Graphics Library?

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Hi everyone,

I was wondering if ATMEL had a graphics library, that I can use with one of my micro controllers (2561, 2560) and talk to various size TFT displays (1.8, 2.2, 2.8, etc.)
So far I found AVR481/2/3 which has some information about a graphics library, but I see support for one driver. I'll keep searching, but I figured why not ask the experts. :)

Thanks in advance.

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First pick and identify the graphic LCD you are talking about. Is it KS0108 or something else?

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The different TFT's have different drivers:

1.8 = S6D0144 driver = NewHavenDisplay's NHD-1.8-128160YF-CTXI display

2.2 = S6D0139 driver = DisplayTech's SDT022TFT display

2.8 = SPFD5408 driver = Microtips MTF-TQ28NN741 display.

For now I would love to get the 1.8 LCD to display pictures and text.

Edit:
I wasn't able to find any TFT's without drivers that are smaller than 3.5 in.

TY for the rapid response.

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There's a difference between a driver (on the panel) and a controller. I don't use any of those displays, but the typical TFT display looks more like a CRT display than not.

The average display needs digital data, and then drive pulses equivalent to horizontal and vertical sync (and a dot clock).

Display controllers (hardware) provide the master timing signals, writing to (perhaps onboard) memory, and a CPU interface. Epson makes a series of chips that do this, as do others.

Software wise, you would have a series of definitions used by your program to tell the software what pins are connected to what. You'd also need a hardware driver program that provides read and write to the controller chip, initialization, and a few other things that implement whatever built in hardware functions the chip has (set dot, clear dot, etc).

Above that, you'd need the graphics library which has code that is hardware ignorant, it doesn't know how the hardware is connected, but does know the size of the display. It calls the hardware driver routines to make the display chip do things, which then affects the picture.

The drivers you have listed sound like the row and column drivers on the display. All they do is make the pixels light up when the right signals are connected. They are not programmable. They're more like the sweep circuits in a computer monitor.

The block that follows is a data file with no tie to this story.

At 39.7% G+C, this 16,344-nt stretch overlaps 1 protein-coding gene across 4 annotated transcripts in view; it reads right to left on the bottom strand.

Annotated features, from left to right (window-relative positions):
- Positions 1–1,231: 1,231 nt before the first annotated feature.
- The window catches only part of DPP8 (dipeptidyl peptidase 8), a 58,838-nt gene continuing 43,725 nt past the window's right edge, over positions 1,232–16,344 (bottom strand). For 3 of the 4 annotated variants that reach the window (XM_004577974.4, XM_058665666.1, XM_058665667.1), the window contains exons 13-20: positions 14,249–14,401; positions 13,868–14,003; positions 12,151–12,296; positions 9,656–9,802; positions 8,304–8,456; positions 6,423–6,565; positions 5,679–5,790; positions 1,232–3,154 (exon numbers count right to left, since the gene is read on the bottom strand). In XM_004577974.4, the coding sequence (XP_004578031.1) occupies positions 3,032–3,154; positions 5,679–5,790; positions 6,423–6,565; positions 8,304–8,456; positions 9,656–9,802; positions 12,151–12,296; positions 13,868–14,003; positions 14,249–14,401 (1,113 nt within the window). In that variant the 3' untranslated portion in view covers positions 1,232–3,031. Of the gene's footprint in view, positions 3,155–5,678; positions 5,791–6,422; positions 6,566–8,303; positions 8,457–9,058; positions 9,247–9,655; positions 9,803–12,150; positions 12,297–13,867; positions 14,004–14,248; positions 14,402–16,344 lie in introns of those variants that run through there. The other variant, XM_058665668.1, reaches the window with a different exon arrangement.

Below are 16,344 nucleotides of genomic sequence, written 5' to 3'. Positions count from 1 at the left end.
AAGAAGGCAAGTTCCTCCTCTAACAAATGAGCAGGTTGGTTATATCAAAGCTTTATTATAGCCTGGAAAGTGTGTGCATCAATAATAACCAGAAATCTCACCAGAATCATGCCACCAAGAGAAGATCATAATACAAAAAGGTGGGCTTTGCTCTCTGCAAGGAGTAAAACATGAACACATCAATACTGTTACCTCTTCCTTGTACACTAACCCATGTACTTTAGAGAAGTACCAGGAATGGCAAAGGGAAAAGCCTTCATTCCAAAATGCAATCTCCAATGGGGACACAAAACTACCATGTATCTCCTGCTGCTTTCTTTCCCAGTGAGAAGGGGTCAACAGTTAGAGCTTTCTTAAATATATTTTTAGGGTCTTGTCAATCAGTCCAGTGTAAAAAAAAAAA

Apologies if you already knew this.

Harvey

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Quote:

The drivers you have listed sound like the row and column drivers on the display.

Are you sure about that? I only looked at the PDF for S6D0144 but it talked about ~300,000 bits of "graphics RAM" and seemed to offer functions to address/write that - to me that's an intelligent controller rather than a simplistic row/column driver. In fact it's usually the onboard presence of "display RAM" that sets apart the raw panels from the intelligent ones. If there's RAM then you can pretty much rely on the fact that panel refresh timing will be done by an onboard timing generator. If it isn't then on an AVR8 you are in deep weeds as it's quite an overhead to have the AVR do it (just like VGA generation in fact - doable but not much time for anything else)

As these small displays come from mobile phones where the main CPU wants to hand-off the boring work of display refresh I'm guessing they are all intelligent controllers.

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Thanks for the replies guys, I also agree with Clawson on the fact that they carry ram and have initialization routines, timings, etc. etc. What I wanted to know is if Atmel had a graphic library that can handle that driver. Just as you metioned Harvey, the graphics library im in search for should have routines for dealing with this driver (writing text, drawing boxes, etc.)

Again, thanks for the help so far. I'll keep searching in the mean time.

I can't seem to find anything from atmel that can handle it, so I'm going to look for a third party graphics library.

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It's unlikely that Atmel themselves would have drivers for hardware they do not make a profit from but the chances are that someone, somewhere in Internet land *has* attached one of these to some form of micro (more than likely a PIC in fact) so your best bet would be to search that out and as long as it's written in C not Asm then it should be fairly easy to adapt to AVR use. (that might be possible with Asm routines as well but clearly it'd be more work)

Cliff

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I've spent quite a bit of time writing one. I'd love for you to let our little company bid on doing some hw/sw work for you. Send an email.